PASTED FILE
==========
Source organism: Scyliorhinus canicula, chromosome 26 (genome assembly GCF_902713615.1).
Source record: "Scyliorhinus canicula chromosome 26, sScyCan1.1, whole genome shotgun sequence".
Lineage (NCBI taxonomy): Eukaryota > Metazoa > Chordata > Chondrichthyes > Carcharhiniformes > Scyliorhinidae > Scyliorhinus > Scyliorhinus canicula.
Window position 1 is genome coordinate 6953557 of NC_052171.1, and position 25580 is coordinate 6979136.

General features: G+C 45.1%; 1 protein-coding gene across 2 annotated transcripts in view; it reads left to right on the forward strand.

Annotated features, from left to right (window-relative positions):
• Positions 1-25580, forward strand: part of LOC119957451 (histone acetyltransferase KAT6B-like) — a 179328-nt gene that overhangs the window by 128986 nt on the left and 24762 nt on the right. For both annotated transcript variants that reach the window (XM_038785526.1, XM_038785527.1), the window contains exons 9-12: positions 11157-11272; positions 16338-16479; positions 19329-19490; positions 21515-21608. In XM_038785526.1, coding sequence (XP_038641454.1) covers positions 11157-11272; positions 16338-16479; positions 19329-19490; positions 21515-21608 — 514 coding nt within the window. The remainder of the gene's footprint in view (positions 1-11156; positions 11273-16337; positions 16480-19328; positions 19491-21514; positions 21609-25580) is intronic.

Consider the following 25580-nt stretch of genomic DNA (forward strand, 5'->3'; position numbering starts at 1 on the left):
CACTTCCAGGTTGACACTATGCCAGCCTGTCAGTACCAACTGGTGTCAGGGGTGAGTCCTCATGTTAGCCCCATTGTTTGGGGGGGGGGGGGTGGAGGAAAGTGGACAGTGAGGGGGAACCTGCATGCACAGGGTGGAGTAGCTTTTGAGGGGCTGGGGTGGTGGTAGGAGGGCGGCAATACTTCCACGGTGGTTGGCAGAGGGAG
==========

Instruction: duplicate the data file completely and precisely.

Source organism: Scyliorhinus canicula, chromosome 26 (genome assembly GCF_902713615.1).
Source record: "Scyliorhinus canicula chromosome 26, sScyCan1.1, whole genome shotgun sequence".
Lineage (NCBI taxonomy): Eukaryota > Metazoa > Chordata > Chondrichthyes > Carcharhiniformes > Scyliorhinidae > Scyliorhinus > Scyliorhinus canicula.
Window position 1 is genome coordinate 6953557 of NC_052171.1, and position 25580 is coordinate 6979136.

General features: G+C 45.1%; 1 protein-coding gene across 2 annotated transcripts in view; it reads left to right on the forward strand.

Annotated features, from left to right (window-relative positions):
• Positions 1-25580, forward strand: part of LOC119957451 (histone acetyltransferase KAT6B-like) — a 179328-nt gene that overhangs the window by 128986 nt on the left and 24762 nt on the right. For both annotated transcript variants that reach the window (XM_038785526.1, XM_038785527.1), the window contains exons 9-12: positions 11157-11272; positions 16338-16479; positions 19329-19490; positions 21515-21608. In XM_038785526.1, coding sequence (XP_038641454.1) covers positions 11157-11272; positions 16338-16479; positions 19329-19490; positions 21515-21608 — 514 coding nt within the window. The remainder of the gene's footprint in view (positions 1-11156; positions 11273-16337; positions 16480-19328; positions 19491-21514; positions 21609-25580) is intronic.

Consider the following 25580-nt stretch of genomic DNA (forward strand, 5'->3'; position numbering starts at 1 on the left):
CACTTCCAGGTTGACACTATGCCAGCCTGTCAGTACCAACTGGTGTCAGGGGTGAGTCCTCATGTTAGCCCCATTGTTTGGGGGGGGGGGGGTGGAGGAAAGTGGACAGTGAGGGGGAACCTGCATGCACAGGGTGGAGTAGCTTTTGAGGGGCTGGGGTGGTGGTAGGAGGGCGGCAATACTTCCACGGTGGTTGGCAGAGGGAG